Biography All Music Guide
All Music Guide:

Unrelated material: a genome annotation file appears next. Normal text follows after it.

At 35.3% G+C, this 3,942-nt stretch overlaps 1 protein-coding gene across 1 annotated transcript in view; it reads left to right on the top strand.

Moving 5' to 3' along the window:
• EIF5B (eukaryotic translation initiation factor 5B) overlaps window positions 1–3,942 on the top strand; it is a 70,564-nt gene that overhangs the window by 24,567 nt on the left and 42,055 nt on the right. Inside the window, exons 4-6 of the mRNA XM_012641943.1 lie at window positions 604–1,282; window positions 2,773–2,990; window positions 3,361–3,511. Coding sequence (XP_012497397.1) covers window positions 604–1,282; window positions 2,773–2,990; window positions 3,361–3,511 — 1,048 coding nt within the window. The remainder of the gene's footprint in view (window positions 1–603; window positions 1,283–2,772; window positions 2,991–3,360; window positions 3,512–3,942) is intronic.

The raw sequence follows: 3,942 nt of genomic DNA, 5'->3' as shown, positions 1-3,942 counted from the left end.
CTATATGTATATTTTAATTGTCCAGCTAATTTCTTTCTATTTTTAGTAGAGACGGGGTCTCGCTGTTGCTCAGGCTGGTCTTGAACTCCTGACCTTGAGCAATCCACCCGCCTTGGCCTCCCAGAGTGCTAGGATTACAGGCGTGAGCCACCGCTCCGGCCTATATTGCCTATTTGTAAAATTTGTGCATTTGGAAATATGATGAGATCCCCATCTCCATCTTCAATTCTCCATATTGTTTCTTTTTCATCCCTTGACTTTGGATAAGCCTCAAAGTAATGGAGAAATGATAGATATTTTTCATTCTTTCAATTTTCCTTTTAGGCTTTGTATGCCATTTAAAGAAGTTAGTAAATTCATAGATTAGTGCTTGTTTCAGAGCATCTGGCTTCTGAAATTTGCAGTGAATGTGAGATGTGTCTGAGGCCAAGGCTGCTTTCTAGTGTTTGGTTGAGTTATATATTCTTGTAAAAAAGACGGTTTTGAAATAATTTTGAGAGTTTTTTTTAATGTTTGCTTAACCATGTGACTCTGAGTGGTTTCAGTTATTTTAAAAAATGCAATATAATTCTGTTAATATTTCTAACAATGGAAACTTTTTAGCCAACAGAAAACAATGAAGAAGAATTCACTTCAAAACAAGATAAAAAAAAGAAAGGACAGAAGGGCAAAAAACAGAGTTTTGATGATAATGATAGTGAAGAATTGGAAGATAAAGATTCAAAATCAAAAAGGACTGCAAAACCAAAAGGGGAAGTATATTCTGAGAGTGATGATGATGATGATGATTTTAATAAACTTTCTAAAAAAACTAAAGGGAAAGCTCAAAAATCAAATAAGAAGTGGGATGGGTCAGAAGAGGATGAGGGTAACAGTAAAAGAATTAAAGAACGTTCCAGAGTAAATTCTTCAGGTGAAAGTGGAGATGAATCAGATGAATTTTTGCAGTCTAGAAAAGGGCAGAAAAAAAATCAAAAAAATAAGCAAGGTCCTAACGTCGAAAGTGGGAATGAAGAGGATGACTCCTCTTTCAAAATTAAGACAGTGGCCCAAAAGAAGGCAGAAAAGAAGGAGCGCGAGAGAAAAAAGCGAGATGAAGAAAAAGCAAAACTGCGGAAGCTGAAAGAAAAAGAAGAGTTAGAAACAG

One of the first bop-oriented jazz musicians to start doubling on soprano, Pony Poindexter should have been much better known during his lifetime. As with many saxophonists, the clarinet was his first instrument before switching to alto and tenor. Poindexter worked very early on with Sidney Desvigne in New Orleans (1940) and later attended the Candell Conservatory of Music in Oakland. He was with the 1947 Billy Eckstine Big Band and toured with Eckstine a few times during 1948-1950. Poindexter was based in the San Francisco Bay Area during much of his life, traveling a bit while with Lionel Hampton during 1951-1952. He worked steadily as both a sideman and a leader in local clubs throughout the 1950s. Neal Hefti, who was aware of Poindexter's talents early on, wrote "Little Pony" for the Count Basie Orchestra in 1951 (it was a classic feature for Wardell Gray), and Jon Hendricks would contribute lyrics for the version recorded by Lambert, Hendricks & Ross later in the decade. During 1961-1963, Poindexter became a member of the vocal group's backup band. Doubling on soprano in the 1960s, Poindexter led one record date apiece for Epic (one that teamed him up with many top saxophonists including Eric Dolphy and Dexter Gordon), New Jazz, and Prestige. In 1963 he moved to Europe, performing with Annie Ross and leading an obscure recording date for Session in 1969; Poindexter also recorded with Phil Woods, Lee Konitz, and Leo Wright on Alto Summit. After living in Paris, Spain (for eight years), and Mannheim, Germany in 1977, Pony Poindexter moved back to the United States, resettling near San Francisco and recording a set for Inner City the following year. He slipped away into obscurity and never gained the recognition he deserved. However, beginning in the 1990s and continuing into the new millennium, European labels began reissuing some of his recordings, including Pony's Express, his 1962 Epic debut as a leader reissued by Koch in 2001; Annie Ross & Pony Poindexter, from a 1966 concert in Frankfurt, Germany, originally released by Saba in 1967 and reissued by the Danish MPS label in 1993 and again in 2003; and In Barcelona, a 1972 septet recording featuring local musicians and his own daughter Dina vocalizing on two tracks, originally released on the Spiral Records label (as En Barcelona) and reissued by the Spanish Fresh Sound imprint in 2004.